日本のろう者:手話とアイデンティティ政治学<br>Deaf in Japan : Signing and the Politics of Identity

日本のろう者:手話とアイデンティティ政治学
Deaf in Japan : Signing and the Politics of Identity

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  • 製本 Hardcover:ハードカバー版/ページ数 400 p.
  • 言語 ENG,ENG
  • 商品コード 9780801443503
  • DDC分類 305.90920952

基本説明

The book traces the history of the deaf community in Japan, from the establishment of the first schools for the deaf in the 1870s to the birth of deaf activist movements in the postwar period and current "culture wars" over signing and assimilation. Drawing on archival and ethnographic research and in-depth interviews with deaf men and women from three generations, Karen Nakamura examines shifting attitudes toward and within the deaf community.

Full Description


Until the mid-1970s, deaf people in Japan had few legal rights and little social recognition. Legally, they were classified as minors or mentally deficient, unable to obtain driver's licenses or sign contracts and wills. Many worked at menial tasks or were constantly unemployed, and schools for the deaf taught a difficult regimen of speechreading and oral speech methods rather than signing. After several decades of activism, deaf men and women are now largely accepted within mainstream Japanese society.Deaf in Japan, a groundbreaking study of deaf identity, minority politics, and sign language, traces the history of the deaf community in Japan, from the establishment of the first schools for the deaf in the 1870s to the birth of deaf activist movements in the postwar period and current "culture wars" over signing and assimilation. Drawing on archival and ethnographic research and in-depth interviews with deaf men and women from three generations, Karen Nakamura examines shifting attitudes toward and within the deaf community.Nakamura suggests that the notion of "deaf identity" is intimately linked with the Japanese view of modernization and Westernization. The left-affiliated Japanese Federation of the Deaf embraces an assimilationist position, promoting lip-reading and other forms of accommodation with mainstream society. In recent years, however, young disability advocates, exponents of an American-style radical separatism, have promoted the use of Japanese Sign Language. Nakamura, who signs in both ASL and JSL, finds that deafness has social characteristics typical of both ethnic minority and disability status, comparing the changing deaf community with other Japanese minority groups such as the former Burakumin, the Okinawans, and zainichi Koreans. Her account of the language wars that have erupted around Japanese signing gives evidence of broader changes in attitudes regarding disability, identity, and culture in Japan.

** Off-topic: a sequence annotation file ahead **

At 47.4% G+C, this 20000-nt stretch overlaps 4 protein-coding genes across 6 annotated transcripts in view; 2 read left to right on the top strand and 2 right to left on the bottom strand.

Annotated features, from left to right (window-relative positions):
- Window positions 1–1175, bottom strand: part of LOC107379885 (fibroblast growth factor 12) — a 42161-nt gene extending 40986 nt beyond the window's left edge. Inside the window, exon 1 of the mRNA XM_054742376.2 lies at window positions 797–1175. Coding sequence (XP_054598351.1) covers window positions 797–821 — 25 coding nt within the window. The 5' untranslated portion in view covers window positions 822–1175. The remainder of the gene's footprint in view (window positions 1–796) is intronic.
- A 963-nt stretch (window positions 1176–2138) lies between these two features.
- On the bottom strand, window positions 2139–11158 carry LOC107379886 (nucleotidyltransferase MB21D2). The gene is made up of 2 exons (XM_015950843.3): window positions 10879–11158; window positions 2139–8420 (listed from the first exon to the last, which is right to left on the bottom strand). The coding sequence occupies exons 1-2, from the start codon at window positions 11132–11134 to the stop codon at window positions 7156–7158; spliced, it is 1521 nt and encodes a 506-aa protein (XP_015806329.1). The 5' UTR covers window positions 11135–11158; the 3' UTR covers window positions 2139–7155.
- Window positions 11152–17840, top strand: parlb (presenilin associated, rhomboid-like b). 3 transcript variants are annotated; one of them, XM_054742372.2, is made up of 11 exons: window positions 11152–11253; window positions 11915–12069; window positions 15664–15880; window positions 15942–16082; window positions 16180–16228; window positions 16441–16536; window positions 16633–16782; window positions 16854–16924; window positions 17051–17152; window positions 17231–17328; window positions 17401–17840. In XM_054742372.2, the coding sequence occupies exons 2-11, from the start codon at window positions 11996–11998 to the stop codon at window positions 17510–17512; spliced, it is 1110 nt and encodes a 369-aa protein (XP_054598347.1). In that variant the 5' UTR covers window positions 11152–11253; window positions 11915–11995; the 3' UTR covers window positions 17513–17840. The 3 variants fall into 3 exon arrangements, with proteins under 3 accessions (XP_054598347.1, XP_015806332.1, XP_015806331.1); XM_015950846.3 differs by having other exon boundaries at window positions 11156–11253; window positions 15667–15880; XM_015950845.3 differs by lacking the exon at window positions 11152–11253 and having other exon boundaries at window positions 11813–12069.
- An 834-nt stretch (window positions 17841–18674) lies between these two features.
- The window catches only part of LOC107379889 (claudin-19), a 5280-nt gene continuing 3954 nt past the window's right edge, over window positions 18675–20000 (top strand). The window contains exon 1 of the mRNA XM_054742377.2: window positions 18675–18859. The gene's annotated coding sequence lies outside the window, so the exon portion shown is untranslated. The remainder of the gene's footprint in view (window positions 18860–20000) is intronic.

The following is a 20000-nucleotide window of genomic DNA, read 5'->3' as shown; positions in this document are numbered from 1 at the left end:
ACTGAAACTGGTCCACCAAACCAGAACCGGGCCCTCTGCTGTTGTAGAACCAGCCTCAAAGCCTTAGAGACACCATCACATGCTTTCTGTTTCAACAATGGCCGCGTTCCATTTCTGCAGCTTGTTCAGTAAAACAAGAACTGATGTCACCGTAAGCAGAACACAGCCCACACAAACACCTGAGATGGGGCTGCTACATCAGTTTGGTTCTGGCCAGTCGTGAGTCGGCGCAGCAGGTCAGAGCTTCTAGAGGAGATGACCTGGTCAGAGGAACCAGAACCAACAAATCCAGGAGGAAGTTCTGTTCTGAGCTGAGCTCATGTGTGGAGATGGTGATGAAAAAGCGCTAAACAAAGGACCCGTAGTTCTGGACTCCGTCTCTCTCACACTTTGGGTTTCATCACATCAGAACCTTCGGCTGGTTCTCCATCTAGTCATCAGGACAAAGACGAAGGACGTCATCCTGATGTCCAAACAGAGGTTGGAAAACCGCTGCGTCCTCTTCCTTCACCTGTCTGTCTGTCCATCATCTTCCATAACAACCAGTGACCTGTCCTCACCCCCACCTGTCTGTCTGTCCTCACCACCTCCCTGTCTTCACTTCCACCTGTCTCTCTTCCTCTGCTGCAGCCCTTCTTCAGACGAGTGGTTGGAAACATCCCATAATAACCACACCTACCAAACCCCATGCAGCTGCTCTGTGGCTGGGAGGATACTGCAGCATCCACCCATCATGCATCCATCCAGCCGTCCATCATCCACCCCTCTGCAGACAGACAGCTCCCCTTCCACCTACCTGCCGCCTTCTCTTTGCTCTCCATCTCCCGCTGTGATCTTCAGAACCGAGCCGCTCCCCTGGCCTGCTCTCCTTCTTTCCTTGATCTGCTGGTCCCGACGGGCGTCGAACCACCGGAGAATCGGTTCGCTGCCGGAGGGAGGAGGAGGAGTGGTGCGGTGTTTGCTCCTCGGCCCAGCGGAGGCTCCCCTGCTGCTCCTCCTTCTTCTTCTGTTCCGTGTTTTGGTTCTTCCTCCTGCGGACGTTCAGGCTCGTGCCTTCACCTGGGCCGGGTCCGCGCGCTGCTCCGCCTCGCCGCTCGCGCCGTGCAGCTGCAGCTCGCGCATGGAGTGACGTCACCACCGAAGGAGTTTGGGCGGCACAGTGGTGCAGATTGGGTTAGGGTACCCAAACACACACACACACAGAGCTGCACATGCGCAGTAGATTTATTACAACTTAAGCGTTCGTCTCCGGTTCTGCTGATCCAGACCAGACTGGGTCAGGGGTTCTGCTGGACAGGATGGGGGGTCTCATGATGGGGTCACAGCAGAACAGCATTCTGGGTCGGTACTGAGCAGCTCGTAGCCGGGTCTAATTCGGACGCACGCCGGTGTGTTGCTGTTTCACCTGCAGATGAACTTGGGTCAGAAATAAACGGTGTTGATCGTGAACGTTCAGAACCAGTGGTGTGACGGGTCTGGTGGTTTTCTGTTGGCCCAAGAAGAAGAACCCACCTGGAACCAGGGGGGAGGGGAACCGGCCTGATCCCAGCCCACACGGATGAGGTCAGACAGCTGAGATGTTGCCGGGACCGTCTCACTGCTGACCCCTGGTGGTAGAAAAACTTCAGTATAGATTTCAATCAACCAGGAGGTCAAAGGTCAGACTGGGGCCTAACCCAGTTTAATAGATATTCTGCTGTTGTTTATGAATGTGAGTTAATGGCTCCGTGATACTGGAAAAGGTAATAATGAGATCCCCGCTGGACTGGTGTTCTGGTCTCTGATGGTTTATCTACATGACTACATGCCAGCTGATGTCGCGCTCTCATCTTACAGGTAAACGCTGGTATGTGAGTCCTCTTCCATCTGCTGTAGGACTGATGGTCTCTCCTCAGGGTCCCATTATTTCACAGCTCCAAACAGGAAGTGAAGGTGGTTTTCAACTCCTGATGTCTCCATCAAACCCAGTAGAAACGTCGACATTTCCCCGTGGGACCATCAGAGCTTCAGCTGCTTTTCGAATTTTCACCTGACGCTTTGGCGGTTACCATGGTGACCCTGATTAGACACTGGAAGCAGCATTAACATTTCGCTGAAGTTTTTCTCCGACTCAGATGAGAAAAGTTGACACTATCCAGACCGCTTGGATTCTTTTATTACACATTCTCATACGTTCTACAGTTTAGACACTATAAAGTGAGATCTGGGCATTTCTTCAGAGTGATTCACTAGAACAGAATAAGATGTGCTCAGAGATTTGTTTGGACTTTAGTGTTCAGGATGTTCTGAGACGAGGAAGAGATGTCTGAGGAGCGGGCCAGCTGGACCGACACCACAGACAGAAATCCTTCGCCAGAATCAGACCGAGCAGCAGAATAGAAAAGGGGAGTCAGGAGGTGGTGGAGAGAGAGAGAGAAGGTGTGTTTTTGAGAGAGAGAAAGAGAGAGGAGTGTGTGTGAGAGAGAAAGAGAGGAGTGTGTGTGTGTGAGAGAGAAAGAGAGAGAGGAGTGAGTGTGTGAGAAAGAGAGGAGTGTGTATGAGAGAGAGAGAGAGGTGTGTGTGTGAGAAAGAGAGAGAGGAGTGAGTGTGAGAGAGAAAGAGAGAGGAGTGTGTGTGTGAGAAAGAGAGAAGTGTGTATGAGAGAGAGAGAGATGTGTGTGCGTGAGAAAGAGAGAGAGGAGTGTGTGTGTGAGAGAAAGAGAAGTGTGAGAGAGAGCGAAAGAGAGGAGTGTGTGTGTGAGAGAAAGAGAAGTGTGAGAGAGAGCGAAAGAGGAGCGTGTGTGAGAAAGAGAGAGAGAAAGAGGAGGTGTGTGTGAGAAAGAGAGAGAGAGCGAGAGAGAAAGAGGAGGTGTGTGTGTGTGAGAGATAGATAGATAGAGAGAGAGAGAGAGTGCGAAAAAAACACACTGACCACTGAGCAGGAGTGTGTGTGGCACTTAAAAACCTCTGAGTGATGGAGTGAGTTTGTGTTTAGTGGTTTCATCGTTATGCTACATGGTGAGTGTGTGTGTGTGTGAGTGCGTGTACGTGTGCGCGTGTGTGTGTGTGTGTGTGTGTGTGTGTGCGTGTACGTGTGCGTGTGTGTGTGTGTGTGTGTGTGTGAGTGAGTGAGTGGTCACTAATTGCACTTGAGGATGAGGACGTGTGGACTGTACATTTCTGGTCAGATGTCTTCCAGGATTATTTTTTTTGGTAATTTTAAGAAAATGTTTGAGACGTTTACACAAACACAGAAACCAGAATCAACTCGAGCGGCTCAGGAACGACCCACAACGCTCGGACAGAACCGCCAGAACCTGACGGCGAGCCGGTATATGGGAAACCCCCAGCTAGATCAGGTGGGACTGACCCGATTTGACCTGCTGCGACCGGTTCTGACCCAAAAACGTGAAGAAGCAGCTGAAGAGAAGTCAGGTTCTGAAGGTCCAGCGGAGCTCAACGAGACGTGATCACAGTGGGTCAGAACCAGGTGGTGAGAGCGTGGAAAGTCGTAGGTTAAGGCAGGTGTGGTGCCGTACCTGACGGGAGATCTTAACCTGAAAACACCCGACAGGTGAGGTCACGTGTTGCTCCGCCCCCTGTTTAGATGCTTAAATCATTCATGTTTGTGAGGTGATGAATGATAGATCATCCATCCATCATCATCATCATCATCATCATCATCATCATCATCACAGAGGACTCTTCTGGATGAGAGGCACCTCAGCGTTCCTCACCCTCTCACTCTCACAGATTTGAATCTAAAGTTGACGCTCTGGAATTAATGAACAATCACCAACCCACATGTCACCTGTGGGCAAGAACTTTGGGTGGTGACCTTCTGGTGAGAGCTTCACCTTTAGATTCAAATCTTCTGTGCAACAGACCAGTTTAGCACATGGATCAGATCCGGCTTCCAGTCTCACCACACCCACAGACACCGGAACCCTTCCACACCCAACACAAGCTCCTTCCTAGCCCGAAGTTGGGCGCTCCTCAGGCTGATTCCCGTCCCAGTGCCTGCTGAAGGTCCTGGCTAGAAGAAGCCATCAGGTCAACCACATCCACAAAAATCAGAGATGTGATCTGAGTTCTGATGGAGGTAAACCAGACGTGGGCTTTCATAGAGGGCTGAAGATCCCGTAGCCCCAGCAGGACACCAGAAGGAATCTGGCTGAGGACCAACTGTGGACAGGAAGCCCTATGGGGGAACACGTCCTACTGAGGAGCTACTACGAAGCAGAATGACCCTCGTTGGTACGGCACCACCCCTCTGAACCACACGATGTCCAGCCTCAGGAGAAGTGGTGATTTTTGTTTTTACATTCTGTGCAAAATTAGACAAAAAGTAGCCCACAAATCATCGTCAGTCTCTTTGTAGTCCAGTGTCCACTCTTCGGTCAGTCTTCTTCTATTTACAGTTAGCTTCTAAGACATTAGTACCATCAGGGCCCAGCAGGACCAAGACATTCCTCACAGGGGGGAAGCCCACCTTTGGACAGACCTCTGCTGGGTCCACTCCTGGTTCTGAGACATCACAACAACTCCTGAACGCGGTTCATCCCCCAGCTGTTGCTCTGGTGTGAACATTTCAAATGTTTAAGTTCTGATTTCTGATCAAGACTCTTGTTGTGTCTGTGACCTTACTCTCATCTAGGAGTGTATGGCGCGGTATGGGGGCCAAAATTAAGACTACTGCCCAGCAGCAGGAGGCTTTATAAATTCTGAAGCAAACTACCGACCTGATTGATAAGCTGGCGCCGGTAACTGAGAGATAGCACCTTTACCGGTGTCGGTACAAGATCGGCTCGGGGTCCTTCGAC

Table of Contents

List of Illustrations                              xi
Note on Transliterations and Translations xiii
Preface xv
Acknowledgments xix
CHAPTER ONE Introduction 1 (12)
CHAPTER TWO The Politics of Japanese Sign 13 (18)
Language
CHAPTER THREE The Early History of the Deaf in 31 (14)
Japan
CHAPTER FOUR Life History: Nakano Shizuyo A 45 (15)
Prewar-Generation Deaf Woman
CHAPTER FIVE Middle-Generation Deaf in the 60 (10)
Postwar Period
CHAPTER SIX Three Postwar Women's Lives Sano 70 (23)
Hiroe, Horikawa Hiro, and Funata Hatsuko
CHAPTER SEVEN The Postwar Generation of Deaf 93 (17)
Activists
CHAPTER EIGHT The Japanese Federation of the 110 (23)
Deaf and the Welfare State
CHAPTER NINE Deaf Students in the 133 (17)
Post-Mainstreaming Era
CHAPTER TEN Life History: Yamashita Mayumi A 150 (14)
Deaf Youth in Contemporary Japan
CHAPTER ELEVEN Language Wars and Language 164 (19)
Politics; or, How an Itinerant Anthropologist
Introduced a New Sign into the Japanese Sign
Lexicon
CHAPTER TWELVE Conclusions 183 (10)
Glossary 193 (1)
Japanese Terms 193 (6)
English Terms 199 (2)
Bibliography 201 (1)
English Sources 201 (9)
Japanese Sources 210 (7)
Index 217